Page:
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ND Tribal Colleges to receive state support
Workforce Development Programs Approved by Lawmakers and Governor
20 May 2013

BISMARCK (UTN) - The State of North Dakota has taken what appears to be an unprecedented step in funding tribal colleges.

      When the state's new fiscal biennium begins July 1, North Dakota will start providing state funding directly to the five tribal colleges within the state's borders.

Cankdeska Cikana Community College President Cynthia Lindquist, speaking April 30 at the State Capitol, flanked by supporters, from left, Sitting Bull College President Laurel Vermillion, Sen. Rich Wardner, bill sponsor, and United Tribes Technical College President David M. Gipp.

      A measure passed by the State Legislature in April and signed by the governor will provide $5 million in grant funding for workforce training over the next two years.

      With the lowest statewide unemployment rate in the nation, North Dakota urgently needs trained workers for its booming energy industry. Lawmakers connected the dots, creating an opportunity for people on the state's reservations where the poverty rate can exceed 33 percent.

      "North Dakota is blessed to have an economy with jobs," said Rich Wardner, primary sponsor of the legislation, during an April 30 gathering at the State Capitol to celebrate passage of the new law. "Now, one of the things we can do is help everyone, every citizen of the state."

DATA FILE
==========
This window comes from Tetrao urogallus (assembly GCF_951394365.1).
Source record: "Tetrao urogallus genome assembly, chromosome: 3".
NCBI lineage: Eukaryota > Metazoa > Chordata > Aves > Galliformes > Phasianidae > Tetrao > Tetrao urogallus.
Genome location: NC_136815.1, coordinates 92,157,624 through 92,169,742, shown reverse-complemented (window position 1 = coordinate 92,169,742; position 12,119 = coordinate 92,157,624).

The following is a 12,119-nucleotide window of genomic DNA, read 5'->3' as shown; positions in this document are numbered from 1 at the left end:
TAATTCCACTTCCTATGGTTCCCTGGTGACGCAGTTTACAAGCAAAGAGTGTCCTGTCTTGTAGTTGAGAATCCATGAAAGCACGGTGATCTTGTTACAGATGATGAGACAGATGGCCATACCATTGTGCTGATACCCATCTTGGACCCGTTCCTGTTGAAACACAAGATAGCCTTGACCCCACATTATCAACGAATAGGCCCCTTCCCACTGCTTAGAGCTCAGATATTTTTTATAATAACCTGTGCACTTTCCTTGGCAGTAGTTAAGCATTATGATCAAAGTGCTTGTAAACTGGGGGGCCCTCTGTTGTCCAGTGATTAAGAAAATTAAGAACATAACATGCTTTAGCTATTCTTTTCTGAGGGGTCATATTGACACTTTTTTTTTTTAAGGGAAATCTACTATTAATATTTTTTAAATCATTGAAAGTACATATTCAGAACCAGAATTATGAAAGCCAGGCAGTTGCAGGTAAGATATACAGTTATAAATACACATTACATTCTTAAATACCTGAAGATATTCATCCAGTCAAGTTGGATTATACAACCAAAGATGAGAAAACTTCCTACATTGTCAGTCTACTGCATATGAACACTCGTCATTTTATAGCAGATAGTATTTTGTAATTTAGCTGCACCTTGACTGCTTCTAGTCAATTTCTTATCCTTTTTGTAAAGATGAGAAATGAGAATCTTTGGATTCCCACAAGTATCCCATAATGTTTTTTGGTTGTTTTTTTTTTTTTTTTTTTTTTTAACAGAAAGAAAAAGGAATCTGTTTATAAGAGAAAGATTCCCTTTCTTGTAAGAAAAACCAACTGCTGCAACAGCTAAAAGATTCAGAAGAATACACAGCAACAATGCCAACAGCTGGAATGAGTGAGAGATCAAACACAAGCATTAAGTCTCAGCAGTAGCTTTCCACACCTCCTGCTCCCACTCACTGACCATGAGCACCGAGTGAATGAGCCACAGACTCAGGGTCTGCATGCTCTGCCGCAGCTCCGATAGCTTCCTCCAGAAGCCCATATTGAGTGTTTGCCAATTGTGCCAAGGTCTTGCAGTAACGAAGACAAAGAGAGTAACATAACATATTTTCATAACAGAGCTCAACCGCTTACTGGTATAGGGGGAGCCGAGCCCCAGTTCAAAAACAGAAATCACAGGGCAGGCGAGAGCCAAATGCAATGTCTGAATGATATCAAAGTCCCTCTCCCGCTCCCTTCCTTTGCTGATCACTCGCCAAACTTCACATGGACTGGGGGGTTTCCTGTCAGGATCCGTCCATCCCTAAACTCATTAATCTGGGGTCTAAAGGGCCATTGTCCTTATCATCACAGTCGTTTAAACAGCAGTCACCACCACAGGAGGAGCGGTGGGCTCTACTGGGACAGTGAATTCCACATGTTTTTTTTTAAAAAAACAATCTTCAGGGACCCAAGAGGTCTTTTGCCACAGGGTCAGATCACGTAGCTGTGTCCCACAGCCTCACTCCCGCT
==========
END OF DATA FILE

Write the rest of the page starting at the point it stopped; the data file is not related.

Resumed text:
North Dakota has provided some financial resources indirectly to tribal colleges in the past. As citizens of the state, tribal students are eligible for state higher education grants. Over the past six years, a small quantity of state tax dollars supported non-Native students who attended tribal colleges. But until now, North Dakota had been like most states, providing little support for established institutions that have demonstrated their value reaching an underserved population of state citizens.

Jim Davis
Turtle Mountain Community College President Jim Davis

      "I congratulate the Legislature on being very courageous, because I view this as landmark legislation," said Cynthia Lindquist, president of Cankdeska Cikana Community College.

      Turtle Mountain Community College President Jim Davis said he was grateful that Governor Jack Dalrymple expressed his support for the work of tribal colleges and signed the bill.

      United Tribes President David M. Gipp said he believed this is the first time legislation of this kind has been enacted. There may have been some one-time state assistance to a tribal college but this is comprehensive in scope and clearly recognizes a state's ongoing responsibility to all of its citizens, he said.

      The workforce training law came from SB 2218. The focus will be on training to qualify students for jobs available in the state, and assist in establishing new businesses. The grants will be administered by North Dakota's Department of Commerce and divided equally among the five tribal colleges.

      "I truly believe this people-legislation will make a difference," said Lindquist. "We're going to come back in two years and demonstrate what we've done. We will show where people have been put to work and how we trained them, and how we hope to impact our poverty and unemployment rates."


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